Not Just Any ‘Olanus – Coriolanus, Donmar Style
It was approximately five seconds into the hot topless actor’s onstage shower scene that I got my mojo back. It had been missing. I only realised it had been missing about six seconds into the hot topless actor’s onstage shower scene. (I actually think my mojo resurfaced somewhere during the sword fight just before but it wanted to make sure it was worth sticking around. The shower scene did it.) By the time the hot dude stopped having a wash, I had realised that I’d been in a veritable coma til that night.
Like a lot of people, my mojo had been kiboshed by the dreary season, the new year doldrums, the rain, the ‘what the hell am I doing with my life’ mini breakdown I’d been pondering having once the general malaise had lifted.
Who knew it just took a critically-acclaimed actor in greasepaint shaking off gelatine blood under a ruddy big tap in one of London’s most respected theatres?
(The actor has a name of course – he’s not meat in a wig. Tom Hiddleston. He’s done some stuff. People quite like him. I like him. He’s clearly been classically trained in washing and fighting. What’s not to like.)
So there I was. Coriolanus. Shakespeare. The Donmar Warehouse, Covent Garden. Theatrical Mecca and Mojo Restorative. The play was the talk of the town, not least because it had wowed audiences in Odeons around the country as part of NT Live. I was a lucky girl to get tickets.
As I left the box office, waving my ticket of privilege while the rest of London brayed outside, I could hear someone at the counter flatly refusing a woman requesting tickets. She wouldn’t believe him that there were none. Maybe she was Trevor Nunn’s auntie or something and was used to a special throne being wheeled out. As I wandered off to take my seat, I could hear him almost shouting in her face. “NO – I SAID WE DON’T HAVE ANY TICKETS AT ALL.” I don’t mind admitting it made me feel better about myself, my life, and the fact I had a seat and the posh lady didn’t. Maybe that’s when my mojo started stirring. Vive la revolution, dahling.
I don’t normally respond to the arcs and indents of the physique. If a chap flexes in front of me he is much more likely to get a yawn than a giggle, but what with this being Theatre I was creatively disposed – nay, obliged – to wolf-whistle as loudly as I could. I held back. Because it was Shakespeare. Everyone knows Shakespeare is very, very serious. Unless everyone gets a funny bit all at once, and then it’s ok to laugh – but it has to be with an air of deep intellectual understanding or you just look like a dog poo in clothes.
I didn’t know much about Coriolanus. I once saw an ‘adult adaptation’ languishing on a video shop shelf whose capitalisation of the last four letters of the title left me deeply doubtful that it had any blank verse in it at all. From my general Shakespeare knowledge I knew it had: some Romans, some fighting, and some squirty blood-jam effects like everyone onstage is a doomed doughnut. I’d never been desperate to see it. I like a bit more fairies kissing and stuff, or at least some hey nonny-nonnying before a nice quiet suicide. Not fake swords and allusions to bum. But Coriolanus had me wanting to charge the streets of the west-end looking for a (very artistic) fight.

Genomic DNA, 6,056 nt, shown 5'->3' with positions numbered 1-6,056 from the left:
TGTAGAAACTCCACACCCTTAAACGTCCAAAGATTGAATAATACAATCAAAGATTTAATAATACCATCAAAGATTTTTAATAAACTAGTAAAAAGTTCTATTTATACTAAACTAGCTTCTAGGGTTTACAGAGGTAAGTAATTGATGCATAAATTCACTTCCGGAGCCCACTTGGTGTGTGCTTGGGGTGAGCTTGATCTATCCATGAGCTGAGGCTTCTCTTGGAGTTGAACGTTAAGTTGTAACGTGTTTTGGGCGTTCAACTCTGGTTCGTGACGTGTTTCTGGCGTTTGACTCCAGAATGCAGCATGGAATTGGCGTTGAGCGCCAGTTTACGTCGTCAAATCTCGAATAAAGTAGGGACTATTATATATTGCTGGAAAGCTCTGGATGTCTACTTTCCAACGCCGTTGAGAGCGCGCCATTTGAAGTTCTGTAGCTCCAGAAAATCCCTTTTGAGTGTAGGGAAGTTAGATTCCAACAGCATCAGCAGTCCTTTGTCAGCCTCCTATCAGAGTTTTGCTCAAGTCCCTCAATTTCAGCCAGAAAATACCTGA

I talk about the fit bloke (/technically brilliant demi-god of the modern stage) carrying out his post-battle ablutions like I’m some kind of knee-rubbing hot-flusher, but it’s all in jest. Mostly. I was naturally more enthralled by the dead good words that were written thousands of years ago when everyone had mules for tea and wooden teeth and stuff; I love the poetry and power of Shakespeare. But mostly I felt myself caught up in the magic of it; the elements of theatre that fuse together to leave you tipped forward in your seat, your mouth slightly open, your breath stoppered, and the nape of your neck just that little bit chilled. Enchantment that you simply do not feel in your normal waking-walking-talking life.
At the end, as the audience filed out I turned to my friends and saw we all had the same ‘silent wow’ faces on. We had that priceless moment that can be had in the darkness of a theatre before you emerge into the light and try and find words for what you’ve just seen.
The next day I woke and felt different. Feisty. Geared up. Like I could have taken on whole legions of oiled centurions with my breakfast banana. I whipped through my morning tasks, did a bunch of stuff I didn’t even know needed doing, FEISTILY. I whipped around with that bit of shining, almost inhuman energy we all got to take home in a lovely theatre doggy bag. Art had fixed me.
And thus, verily, forsooth, was my mojo reinstated. Adieu.